Core Grammar #4: Compound Sentences

Balanced Sentences—
Two independent clauses in one sentence

We saw in The 4 Types of Sentence Structure that a compound sentence is two (or more) independent clauses joined by a coordinating conjunction or semicolon. So a compound sentence is like two or more simple sentences added together. A compound sentence does not contain any dependent clauses.

Joining Compound Sentences with Coordinating Conjunctions

Usually, we join independent clauses with one of the seven coordinating conjunctions.

independent clausecoordinating conjunctioncoordinating conjunctionindependent clause

The term coordinating conjunction sounds complicated, but in fact there are only seven of them and they are all short, one-syllable words: For—And—Nor—But—Or—Yet—So. Remember them with the mnemonic FANBOYS.

The most common of these coordinating conjunctions are and, but and or, in that order. Note that a comma (,) must come before the coordinating conjunction except when the clauses are short (in which case the comma is optional).

independent clausecoordinating conjunctionindependent clause

Trouble Spot

When you use a coordinating conjunction plus comma to join two independent clauses, the comma ALWAYS comes before the conjunction.

Do not write like this:

Write like this:

The coordinating conjunctions in action


The and conjunction is the most common conjunction. It has several uses.


We use the but conjunction to introduce a clause that contrasts with the preceding clause, for example: Mary ran fast, but she couldn't catch John.


We use the or conjunction to join two alternative clauses, for example: Will Mary go, or will John go?


We use the nor conjunction to join two alternative clauses when the first clause uses a negative such as neither or never. In this case both clauses are untrue or do not happen, for example: Mary never wrote the letter, nor did she call him. (Note the inversion of subject and auxiliary: did she.)


We use the for conjunction (meaning something like because) to join two clauses when the second clause is the reason for the first clause, for example: He felt cold, for it was snowing.


The yet conjunction is similar to but. It means something like but at the same time; but nevertheless; but in spite of this. As with but, there is a contrast between the clauses, for example: I have known him for a long time, yet I have never understood him.


The so conjunction means something like therefore; and for this reason. We use so to join two clauses when the first clause is the reason for the second clause, for example: He was feeling sick, so he went to the doctor.

Usage notes

  1. Note that when using a coordinating conjunction, you can (if you wish) remove any subject word and modal auxiliary from the second clause. (This is not possible with subordinating conjunctions.)
  2. Another use for nor is in the neither ... nor construction. (Note: When you use neither, you are saying that two items are following.)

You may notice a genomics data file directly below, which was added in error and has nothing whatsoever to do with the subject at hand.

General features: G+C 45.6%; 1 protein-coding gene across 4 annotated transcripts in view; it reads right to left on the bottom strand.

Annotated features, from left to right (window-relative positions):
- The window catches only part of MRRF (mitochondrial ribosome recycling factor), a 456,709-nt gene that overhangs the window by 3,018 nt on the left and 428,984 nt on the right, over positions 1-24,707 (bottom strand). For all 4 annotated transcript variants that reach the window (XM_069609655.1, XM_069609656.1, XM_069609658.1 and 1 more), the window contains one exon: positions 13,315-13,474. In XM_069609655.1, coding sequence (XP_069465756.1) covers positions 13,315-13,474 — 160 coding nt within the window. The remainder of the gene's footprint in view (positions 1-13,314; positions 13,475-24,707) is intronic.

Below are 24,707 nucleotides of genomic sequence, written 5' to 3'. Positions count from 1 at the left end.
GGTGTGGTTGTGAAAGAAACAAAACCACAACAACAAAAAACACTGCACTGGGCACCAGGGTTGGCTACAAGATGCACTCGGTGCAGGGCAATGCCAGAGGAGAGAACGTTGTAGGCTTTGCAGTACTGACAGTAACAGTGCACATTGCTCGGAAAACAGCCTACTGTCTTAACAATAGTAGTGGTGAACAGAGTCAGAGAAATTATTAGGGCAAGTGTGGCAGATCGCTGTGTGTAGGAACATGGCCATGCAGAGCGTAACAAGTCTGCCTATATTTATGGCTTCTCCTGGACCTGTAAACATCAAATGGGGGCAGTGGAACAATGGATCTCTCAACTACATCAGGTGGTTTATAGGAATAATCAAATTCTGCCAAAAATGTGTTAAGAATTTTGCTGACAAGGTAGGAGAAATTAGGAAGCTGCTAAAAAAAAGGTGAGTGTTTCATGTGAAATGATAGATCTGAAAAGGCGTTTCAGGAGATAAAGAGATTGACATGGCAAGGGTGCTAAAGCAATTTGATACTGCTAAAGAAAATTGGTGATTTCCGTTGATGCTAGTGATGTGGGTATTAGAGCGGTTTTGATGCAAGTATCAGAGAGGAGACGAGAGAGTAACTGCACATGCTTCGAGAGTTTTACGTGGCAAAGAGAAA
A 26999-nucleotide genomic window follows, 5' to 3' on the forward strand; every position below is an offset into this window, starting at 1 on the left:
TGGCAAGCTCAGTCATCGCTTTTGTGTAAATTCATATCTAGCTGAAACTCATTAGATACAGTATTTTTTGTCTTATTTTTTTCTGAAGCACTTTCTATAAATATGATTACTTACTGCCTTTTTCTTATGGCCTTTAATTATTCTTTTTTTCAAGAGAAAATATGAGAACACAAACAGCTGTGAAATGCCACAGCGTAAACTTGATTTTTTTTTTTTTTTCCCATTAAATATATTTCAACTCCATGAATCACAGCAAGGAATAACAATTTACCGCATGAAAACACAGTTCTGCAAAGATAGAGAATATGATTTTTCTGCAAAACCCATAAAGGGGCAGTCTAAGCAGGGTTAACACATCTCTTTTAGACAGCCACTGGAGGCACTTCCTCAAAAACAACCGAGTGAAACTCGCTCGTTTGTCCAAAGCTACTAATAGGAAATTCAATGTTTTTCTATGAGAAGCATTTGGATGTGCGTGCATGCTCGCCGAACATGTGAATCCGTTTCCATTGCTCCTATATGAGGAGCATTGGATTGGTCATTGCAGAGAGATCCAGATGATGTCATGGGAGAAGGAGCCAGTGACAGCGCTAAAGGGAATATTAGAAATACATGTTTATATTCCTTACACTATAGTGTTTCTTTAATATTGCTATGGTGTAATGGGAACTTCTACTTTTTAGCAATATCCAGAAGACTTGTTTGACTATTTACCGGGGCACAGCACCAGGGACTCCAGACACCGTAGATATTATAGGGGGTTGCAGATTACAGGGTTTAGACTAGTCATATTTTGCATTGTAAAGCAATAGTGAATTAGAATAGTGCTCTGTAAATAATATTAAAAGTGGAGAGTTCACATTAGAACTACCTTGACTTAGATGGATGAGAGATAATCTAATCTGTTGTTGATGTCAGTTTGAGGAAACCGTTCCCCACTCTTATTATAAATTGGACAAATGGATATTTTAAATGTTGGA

3. A page filled with nothing but balanced compound sentences is as boring as a page filled with nothing but simple sentences, and for much the same reason. Everything weighs the same, so the reader cannot figure out what you want to emphasize. You also need to master complex sentences and compound-complex sentences.

Joining Compound Sentences with Semicolons

Occasionally, we join independent clauses with a semicolon (;).

independent clausecoordinating conjunctionindependent clause

Joining Compound Sentences with Conjunctive Adverbs

We can also join independent clause with words and phrases like moreover, however, at least (conjunctive adverbs). In this case, the conjunctive adverb must be preceded by a semicolon (;) and followed by a comma (,).

independent clausecoordinating conjunctionconjunctive adverbcoordinating conjunctionindependent clause

Look at these examples:

How to join independent clauses
comma + coordinating conjunction Independent clause , for
, and
, nor
, but
, or
, yet
, so
independent clause.
semicolon ;
semicolon + conjunctive adverb + comma ; moreover,
; however,
; indeed,
; therefore,
; at least,

Do not try to join independent clauses with a comma alone—that's impossible!

Compound Sentence Examples

Now look at some more examples showing compound sentences and coordinating conjunctions or semicolons in context.

Compound Sentences with Coordinating Conjunctions

Compound Sentences with Semicolons

Compound Sentences with Conjunctive Adverbs

Compound Sentences in Famous Quotations

Here are some examples of compound sentences in quotes from famous people and sources.

Compound Sentences in Sayings

These compound sentence examples come from everyday sayings and proverbs in the English language.

This page was adapted from:

"Compound Sentences" EnglishClub: Learn or Teach English, 2018, Accessed 29 May 2018.

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The contents of this page have not been reviewed or approved by Ashland University.
Revised 5/29/18 • Page author: Curtis Allen • e-mail: